Rather than relocating, camp residents constructed makeshift rain gauges and used photography to systematically monitor the height of the river. Parts of the camp did flood, but not enough to force a relocation of its residents. Several residents moved tents or had to obtain new tents and materials to reconstruct what storm winds and water destroyed. GRM medical infrastructure also flooded, including the field hospital and two COVID-19 isolation areas. The flood waters turned the camp to mud and created additional sanitation and medical concerns. The GRM director explained, “What we’ve had an issue with right now is, since the flooding, we’re seeing a resurgence in waterborne illnesses and vector borne illnesses, or Dengue fever from mosquitoes. And seeing eye infection and skin infections from walking in floodwater and the gastrointestinal illnesses that come from that.” Apart from the health concerns from mosquitos, the flooded river drove snakes, rats, and other riverside animals into the camp. Describing the camp’s new floodplain location, Jessica Sandoval explained, “It’s wilderness what you see there. And so it is natural that there are rats living there, there are snakes. And because the water came up, the animals are trying to survive as well as our asylum seekers.”
5.4. Im/mobility and Increased Exposure to Organized Crime
Lost faith in their chances at asylum, combined with economic precarity caused by the pandemic, increased asylum seekers’ vulnerability to organized crime. US policies of exclusion further increased vulnerability of camp residents to organized crime by prolonging their wait in an area of high crime and cartel violence. For many years, deportation to the border region has meant extreme danger for migrants (Slack 2019
). One service provider described the migrants as a “honeypot” for drug trafficking organizations (DTOs), while another described asylum seekers as “fish in a fishbowl” that DTOs target for exploitation. DTOs control vast smuggling networks of drugs, people, and other illicit commodities along the borderlands and systematically kidnap, rape, torture, and kill vulnerable migrants as part of their daily operations. Crossing the river requires hiring smugglers who pay taxes to a cartel or work directly for cartels in the smuggling points they control (Slack 2019
). As such, when asylum seekers would leave the MPP camp and proceed to cross the river illegally, they were exposed to DTOs territories, smuggling routes, exploitation, and violence.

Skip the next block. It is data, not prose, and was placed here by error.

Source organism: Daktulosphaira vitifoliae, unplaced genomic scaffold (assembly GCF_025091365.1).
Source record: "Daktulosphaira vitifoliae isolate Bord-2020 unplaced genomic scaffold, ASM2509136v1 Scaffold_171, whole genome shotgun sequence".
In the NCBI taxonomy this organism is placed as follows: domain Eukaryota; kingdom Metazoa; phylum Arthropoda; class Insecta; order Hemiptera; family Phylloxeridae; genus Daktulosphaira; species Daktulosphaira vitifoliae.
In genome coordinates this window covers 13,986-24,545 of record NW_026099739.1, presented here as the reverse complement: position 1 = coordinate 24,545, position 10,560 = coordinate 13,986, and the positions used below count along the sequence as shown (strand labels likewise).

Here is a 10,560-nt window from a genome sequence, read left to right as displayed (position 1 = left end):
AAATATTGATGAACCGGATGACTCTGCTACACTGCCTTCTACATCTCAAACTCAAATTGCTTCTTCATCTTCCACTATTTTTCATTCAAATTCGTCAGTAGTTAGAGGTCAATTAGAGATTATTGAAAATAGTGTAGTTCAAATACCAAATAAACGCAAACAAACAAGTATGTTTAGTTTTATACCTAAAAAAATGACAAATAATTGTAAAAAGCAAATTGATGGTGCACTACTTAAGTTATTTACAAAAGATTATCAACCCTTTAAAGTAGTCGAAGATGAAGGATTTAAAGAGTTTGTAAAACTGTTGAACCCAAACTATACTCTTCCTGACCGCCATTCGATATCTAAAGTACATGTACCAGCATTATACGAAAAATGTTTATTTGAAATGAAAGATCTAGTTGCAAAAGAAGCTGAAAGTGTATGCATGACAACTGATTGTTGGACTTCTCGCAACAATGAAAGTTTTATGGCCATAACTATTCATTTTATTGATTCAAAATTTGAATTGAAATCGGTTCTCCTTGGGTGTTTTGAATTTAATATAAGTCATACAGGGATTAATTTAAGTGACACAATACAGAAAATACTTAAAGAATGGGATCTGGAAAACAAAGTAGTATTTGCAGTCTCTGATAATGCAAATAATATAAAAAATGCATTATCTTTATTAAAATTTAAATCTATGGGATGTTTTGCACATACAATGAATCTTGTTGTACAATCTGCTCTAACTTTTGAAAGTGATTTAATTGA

For nearly everyone choosing to remain in the camp, the pandemic has made their economic situation even more precarious. Prior to the pandemic, some camp residents received economic support from relatives or friends in the United States, which was diminished with the economic crisis resulting from the pandemic lockdown. Catholic Charities director Sister Ester and GRM director Linda Simmons discussed how organized crime exploits these precarities to recruit and employ destitute people in and outside the asylum seeker’s camp. “COVID makes people more vulnerable to organized crime, people have to go to work for cartels, or use organized crime to get across the river.” “Unfortunately, especially with COVID-19, we’re seeing recruitment amongst organized crime organization skyrocket, because when governments fail to provide basic resources to the people, they will go where they can get it, and most often, that’s organized crime.”
The option of remaining in the camp in Matamoros did not mean safety for the migrants. Several interviewees recounted the danger in the camp. Attorney Lila Johnson pointed out the lack of security, questioning “How are they going to protect themselves in a dome tent? …just zip it open.” She went on to highlight the risks for women and members of the LGBTQ+ community, stating that “women have been raped in the camp” and “a few trans folks have been brutally beaten up.” One solution MPP camp residents requested was to install lights in the camp for security because, in the words of Tom Clarke, “things happen in the dark.” Another community organizer, John Woods, linked the violence in the camp to the cartels. “They’re doing their business at night” when INM guards are not present. Scaling up from Matamoros to the MPP program and asylum seekers across the border, attorney Lila Johnson commented, “Almost 60,000 people are not allowed into the United States… It’s green pastures for the polleros (human smugglers). It’s green pastures for these low lying, low level cartels that operate in Matamoros, in Tijuana, Mexicali, and Nogales.”
“It’s an all-out war on asylum, coming from all angles”
(Tom Clarke, Matamoros MPP Camp Volunteer)
The novel coronavirus detracted media attention away from the humanitarian crisis unfolding on the US-Mexico border, yet the situation of asylum seekers was never more dire due to the dramatic reworking of the asylum system. Beginning in January 2018, the US shifted its exclusionary policies from a detention and deportation approach to one of denial and expulsion as it closed the southern US border to Spanish-speaking asylum seekers. We focused in particular on three key policies that constitute an ontological shift in the US asylum system: the Orwellian-named ‘Migrant Protection Policy’ (a.k.a ‘Remain in Mexico’), bilateral third-country agreements, and Title 42 and the space of exclusion created in Matamoros, Mexico. The United States tied asylum seekers to the border through its MPP program, converting Mexico’s northern border into an unfunded zone of detention outside of its sovereignty in what Maillet et al.